The True Causes of Divorce
The 'fact' that money causes more divorces than any other factor is repeated in books, magazines and Web sites of all stripes. Jan Andersen, associate professor at CSU Sacramento, had heard the conventional wisdom, too. Far from being a skeptic, he wanted to prove the link when he wrote his doctoral dissertation on the subject at Utah State University. Andersen had long taught courses in personal finance and, as the child of divorce himself, liked the idea that improving people's money skills could help their marriages.
Unfortunately, he found research in this area has been thin, to say the least. The only survey Andersen could find that showed a strong link between money and divorce was one culled from data collected in 1948. When this survey of postwar divorced women was asked what ended their marriages, the leading response was 'nonsupport' -- meaning their husbands hadn't provided enough money for the basic necessities of life.
Needless to say, a few things have changed since then, including more women in the workforce and less financial dependence on men. Andersen also points out that nonsupport was one of the few grounds for which you could get a divorce back in the old days. What?s more, the survey focused only on the women; opinions of ex-husbands weren?t solicited.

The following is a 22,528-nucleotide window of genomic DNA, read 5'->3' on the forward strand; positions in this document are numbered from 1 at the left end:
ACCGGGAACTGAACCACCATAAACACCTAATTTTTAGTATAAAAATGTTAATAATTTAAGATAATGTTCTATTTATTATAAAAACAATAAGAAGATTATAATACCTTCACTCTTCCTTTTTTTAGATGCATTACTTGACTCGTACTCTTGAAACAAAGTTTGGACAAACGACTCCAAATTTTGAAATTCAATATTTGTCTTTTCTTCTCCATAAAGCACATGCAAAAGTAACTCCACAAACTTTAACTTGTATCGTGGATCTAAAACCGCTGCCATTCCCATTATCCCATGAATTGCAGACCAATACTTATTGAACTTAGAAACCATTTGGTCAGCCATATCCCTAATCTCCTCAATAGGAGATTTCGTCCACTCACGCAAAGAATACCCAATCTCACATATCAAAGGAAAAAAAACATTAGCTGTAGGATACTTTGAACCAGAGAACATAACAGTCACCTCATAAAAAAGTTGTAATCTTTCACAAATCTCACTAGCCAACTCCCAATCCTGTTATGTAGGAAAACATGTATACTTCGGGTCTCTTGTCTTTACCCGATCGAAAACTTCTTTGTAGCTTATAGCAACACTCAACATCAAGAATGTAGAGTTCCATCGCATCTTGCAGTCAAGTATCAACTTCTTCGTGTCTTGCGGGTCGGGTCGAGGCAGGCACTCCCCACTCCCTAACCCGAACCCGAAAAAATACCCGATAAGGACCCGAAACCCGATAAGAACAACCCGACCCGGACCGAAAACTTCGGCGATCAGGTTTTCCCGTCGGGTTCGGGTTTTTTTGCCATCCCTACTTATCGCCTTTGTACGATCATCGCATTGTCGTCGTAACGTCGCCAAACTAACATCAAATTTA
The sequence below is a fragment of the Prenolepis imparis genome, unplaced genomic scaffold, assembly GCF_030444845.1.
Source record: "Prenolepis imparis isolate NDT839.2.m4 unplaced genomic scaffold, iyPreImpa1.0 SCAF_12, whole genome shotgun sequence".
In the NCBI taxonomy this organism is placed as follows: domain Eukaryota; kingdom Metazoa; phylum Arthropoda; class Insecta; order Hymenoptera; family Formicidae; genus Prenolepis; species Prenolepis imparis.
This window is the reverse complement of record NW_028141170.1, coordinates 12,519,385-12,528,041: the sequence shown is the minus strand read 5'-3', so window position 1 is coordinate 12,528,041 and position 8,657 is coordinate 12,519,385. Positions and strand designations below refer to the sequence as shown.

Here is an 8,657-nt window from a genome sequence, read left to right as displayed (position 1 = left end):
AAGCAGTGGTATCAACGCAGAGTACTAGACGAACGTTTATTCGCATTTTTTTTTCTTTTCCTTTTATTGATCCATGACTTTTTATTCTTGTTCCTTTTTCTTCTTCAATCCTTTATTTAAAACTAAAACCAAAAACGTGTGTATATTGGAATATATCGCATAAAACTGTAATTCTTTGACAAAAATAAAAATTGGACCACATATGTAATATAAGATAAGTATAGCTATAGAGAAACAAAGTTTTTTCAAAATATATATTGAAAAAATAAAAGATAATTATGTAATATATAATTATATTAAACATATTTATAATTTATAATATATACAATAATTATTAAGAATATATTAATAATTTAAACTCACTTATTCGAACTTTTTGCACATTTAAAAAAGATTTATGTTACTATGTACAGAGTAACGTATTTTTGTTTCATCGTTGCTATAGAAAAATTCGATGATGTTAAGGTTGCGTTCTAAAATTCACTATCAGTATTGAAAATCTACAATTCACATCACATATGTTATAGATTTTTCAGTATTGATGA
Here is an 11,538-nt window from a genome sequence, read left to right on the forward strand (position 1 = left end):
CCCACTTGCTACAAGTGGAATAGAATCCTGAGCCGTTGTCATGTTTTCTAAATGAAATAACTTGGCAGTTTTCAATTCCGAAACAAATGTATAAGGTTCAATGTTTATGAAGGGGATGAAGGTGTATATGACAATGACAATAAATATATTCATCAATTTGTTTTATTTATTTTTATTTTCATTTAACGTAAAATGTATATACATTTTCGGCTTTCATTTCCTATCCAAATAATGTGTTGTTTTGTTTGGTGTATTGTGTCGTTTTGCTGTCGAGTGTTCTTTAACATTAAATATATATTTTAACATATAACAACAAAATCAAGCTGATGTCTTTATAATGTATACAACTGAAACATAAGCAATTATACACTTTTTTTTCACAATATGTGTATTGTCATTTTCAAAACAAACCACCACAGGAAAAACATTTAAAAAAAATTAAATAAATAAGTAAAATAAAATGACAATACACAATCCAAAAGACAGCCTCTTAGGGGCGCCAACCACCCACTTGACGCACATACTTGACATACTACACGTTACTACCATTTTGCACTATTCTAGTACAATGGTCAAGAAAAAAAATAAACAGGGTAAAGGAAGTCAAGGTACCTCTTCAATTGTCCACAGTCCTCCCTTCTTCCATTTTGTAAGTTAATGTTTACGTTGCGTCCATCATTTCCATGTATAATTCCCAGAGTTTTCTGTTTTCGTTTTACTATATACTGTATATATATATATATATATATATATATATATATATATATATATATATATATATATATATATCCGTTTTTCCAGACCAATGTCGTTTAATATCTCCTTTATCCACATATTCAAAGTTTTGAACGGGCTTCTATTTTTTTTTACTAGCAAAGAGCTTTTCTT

The more recent research Andersen reviewed relegated money to a lesser role in divorce. Rarely was it ranked higher than fourth or fifth, with other causes -- incompatibility, lack of emotional support, abuse and sexual problems -- typically ranking higher.
Money causes friction, of course. In a study of married couples from 1980 to 1992, 70% reported some kind of money problems. When Andersen looked deeper at that database, however, he found that those problems didn?t necessarily lead to divorce.
?As a predictor of divorce, money problems are ? so minor,? Andersen said. ?If we look at all the causes of divorce, financial problems can only account for 5% of the effect.?
It?s important to note here that Andersen wasn?t looking at popular opinion polls -- what people think causes divorce or even what people are willing to tell a telephone survey caused their own divorce. He was looking at sociological research that had some intellectual rigor and scientific controls. He wanted to determine whether money could be singled out as a predictor of divorce, rather than something most married couples struggle with.
Andersen speculates that money may be a socially acceptable reason for divorce, while other issues -- like incompatibility, abuse or sexual problems -- could be harder to talk about.
?No one is going to say, ?I got divorced because I was a jerk,? Andersen said. ?It?s more acceptable to say, ?We had money troubles.? ?
Not everyone agrees. Olivia Mellan, a therapist who specializes in helping people with money problems, believes money and sex are still taboo subjects, and she hears enough tales of money woe in her...